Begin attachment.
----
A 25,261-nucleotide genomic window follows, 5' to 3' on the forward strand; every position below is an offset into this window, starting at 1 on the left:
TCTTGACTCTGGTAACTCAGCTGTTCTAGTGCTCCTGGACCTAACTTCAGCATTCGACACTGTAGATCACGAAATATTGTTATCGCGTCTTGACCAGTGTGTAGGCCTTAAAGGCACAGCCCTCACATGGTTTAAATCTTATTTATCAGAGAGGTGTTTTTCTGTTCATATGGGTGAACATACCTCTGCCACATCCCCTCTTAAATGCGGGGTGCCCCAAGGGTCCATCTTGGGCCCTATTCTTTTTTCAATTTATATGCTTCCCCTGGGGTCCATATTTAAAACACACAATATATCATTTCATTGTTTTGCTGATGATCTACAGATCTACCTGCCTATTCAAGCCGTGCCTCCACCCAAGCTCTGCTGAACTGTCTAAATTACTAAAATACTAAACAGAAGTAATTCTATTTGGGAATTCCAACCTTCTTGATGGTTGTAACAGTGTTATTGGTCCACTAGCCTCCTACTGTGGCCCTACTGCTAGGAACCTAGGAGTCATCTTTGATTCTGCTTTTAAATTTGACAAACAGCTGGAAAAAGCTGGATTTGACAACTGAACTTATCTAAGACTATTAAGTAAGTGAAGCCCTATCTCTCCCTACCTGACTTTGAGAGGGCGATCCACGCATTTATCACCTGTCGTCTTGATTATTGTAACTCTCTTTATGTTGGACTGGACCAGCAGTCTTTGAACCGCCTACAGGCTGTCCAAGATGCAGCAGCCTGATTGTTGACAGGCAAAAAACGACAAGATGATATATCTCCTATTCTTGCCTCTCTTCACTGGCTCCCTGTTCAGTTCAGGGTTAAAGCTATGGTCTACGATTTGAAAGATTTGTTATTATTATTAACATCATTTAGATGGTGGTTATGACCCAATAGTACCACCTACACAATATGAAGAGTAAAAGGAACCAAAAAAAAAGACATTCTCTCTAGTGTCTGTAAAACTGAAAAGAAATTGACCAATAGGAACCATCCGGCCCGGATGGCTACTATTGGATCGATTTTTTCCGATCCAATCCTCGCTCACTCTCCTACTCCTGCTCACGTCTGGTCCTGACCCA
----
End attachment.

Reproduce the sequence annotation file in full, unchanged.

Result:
A 25,261-nucleotide genomic window follows, 5' to 3' on the forward strand; every position below is an offset into this window, starting at 1 on the left:
TCTTGACTCTGGTAACTCAGCTGTTCTAGTGCTCCTGGACCTAACTTCAGCATTCGACACTGTAGATCACGAAATATTGTTATCGCGTCTTGACCAGTGTGTAGGCCTTAAAGGCACAGCCCTCACATGGTTTAAATCTTATTTATCAGAGAGGTGTTTTTCTGTTCATATGGGTGAACATACCTCTGCCACATCCCCTCTTAAATGCGGGGTGCCCCAAGGGTCCATCTTGGGCCCTATTCTTTTTTCAATTTATATGCTTCCCCTGGGGTCCATATTTAAAACACACAATATATCATTTCATTGTTTTGCTGATGATCTACAGATCTACCTGCCTATTCAAGCCGTGCCTCCACCCAAGCTCTGCTGAACTGTCTAAATTACTAAAATACTAAACAGAAGTAATTCTATTTGGGAATTCCAACCTTCTTGATGGTTGTAACAGTGTTATTGGTCCACTAGCCTCCTACTGTGGCCCTACTGCTAGGAACCTAGGAGTCATCTTTGATTCTGCTTTTAAATTTGACAAACAGCTGGAAAAAGCTGGATTTGACAACTGAACTTATCTAAGACTATTAAGTAAGTGAAGCCCTATCTCTCCCTACCTGACTTTGAGAGGGCGATCCACGCATTTATCACCTGTCGTCTTGATTATTGTAACTCTCTTTATGTTGGACTGGACCAGCAGTCTTTGAACCGCCTACAGGCTGTCCAAGATGCAGCAGCCTGATTGTTGACAGGCAAAAAACGACAAGATGATATATCTCCTATTCTTGCCTCTCTTCACTGGCTCCCTGTTCAGTTCAGGGTTAAAGCTATGGTCTACGATTTGAAAGATTTGTTATTATTATTAACATCATTTAGATGGTGGTTATGACCCAATAGTACCACCTACACAATATGAAGAGTAAAAGGAACCAAAAAAAAAGACATTCTCTCTAGTGTCTGTAAAACTGAAAAGAAATTGACCAATAGGAACCATCCGGCCCGGATGGCTACTATTGGATCGATTTTTTCCGATCCAATCCTCGCTCACTCTCCTACTCCTGCTCACGTCTGGTCCTGACCCA